Most people are familiar with Stonehenge. The prehistoric British arrangement of huge slabs has stood for millennia and draws visitors from all across the world. Less known is the 3,000 year old masonry work merely an hour and a half away by car: the Uffington White Horse.
Much like Stonehenge, there is speculation, but no certainty, as to the reason for its creation. It is about 350 feet long and carved into the hill; the speculation is that most of the original work was done using antlers as tools.
The white coloration is provided by chalk, which is ground and mixed with water; the paste is then rubbed into the image. The action, called “scouring”, is performed by volunteers from local communities and overseen by rangers from the National Trust, the group responsible for Britain’s landmarks.
Smithsonian describes one scouring day:
National Trust ranger Andy Foley hands out hammers. “It must have happened in this way since it was put on the hillside,” he says. “If people didn’t look after it the horse would be gone within 20 to 30 years; overgrown and eroded. We’re following in the footsteps of the ancients, doing exactly what they did 3,000 years ago.”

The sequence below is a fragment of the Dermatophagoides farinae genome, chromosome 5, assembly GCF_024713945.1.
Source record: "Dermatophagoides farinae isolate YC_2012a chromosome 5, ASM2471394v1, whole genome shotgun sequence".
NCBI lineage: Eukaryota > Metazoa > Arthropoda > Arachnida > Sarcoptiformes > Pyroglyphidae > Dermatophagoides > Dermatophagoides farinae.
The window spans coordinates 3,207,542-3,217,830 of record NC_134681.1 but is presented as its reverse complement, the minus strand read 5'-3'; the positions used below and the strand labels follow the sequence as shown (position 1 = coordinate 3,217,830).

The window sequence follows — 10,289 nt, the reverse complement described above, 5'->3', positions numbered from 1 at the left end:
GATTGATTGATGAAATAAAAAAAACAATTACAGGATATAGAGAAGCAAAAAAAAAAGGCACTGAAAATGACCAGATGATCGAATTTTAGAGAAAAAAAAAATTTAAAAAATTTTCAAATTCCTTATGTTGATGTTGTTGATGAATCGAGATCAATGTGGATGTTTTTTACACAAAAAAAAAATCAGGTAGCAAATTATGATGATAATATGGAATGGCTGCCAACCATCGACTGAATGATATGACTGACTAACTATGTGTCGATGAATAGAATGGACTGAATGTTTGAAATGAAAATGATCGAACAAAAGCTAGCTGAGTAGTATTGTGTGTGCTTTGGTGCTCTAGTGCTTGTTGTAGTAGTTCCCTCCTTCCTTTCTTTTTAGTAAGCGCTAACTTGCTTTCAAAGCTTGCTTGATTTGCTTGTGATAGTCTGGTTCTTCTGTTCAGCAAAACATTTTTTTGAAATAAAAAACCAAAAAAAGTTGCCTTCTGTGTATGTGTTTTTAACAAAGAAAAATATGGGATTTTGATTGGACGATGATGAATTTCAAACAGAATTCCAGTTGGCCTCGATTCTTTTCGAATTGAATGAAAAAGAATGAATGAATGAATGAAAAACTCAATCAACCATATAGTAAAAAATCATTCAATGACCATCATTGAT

The horse had been thought to be almost 2,000 years old, but a carefully monitored excavation in the 1990s demonstrated that the carving went as deep as a meter in some locations. While the top layer of chalk was regularly replaced and therefore gave no clue as to the age of the art, the deeper location could be verified, and proved to be a millennia older than expected.
England has a number of other hill carvings, probably influenced by the White Horse. Most of them are a hundred or two years old. None approach the age of the Uffington image, visible from a distance of twenty miles and with a completely uncertain origin. With its regular maintenance requirements, it is one of the world’s greatest testaments to art restoration.
Question of the night: Have you ever ridden a horse?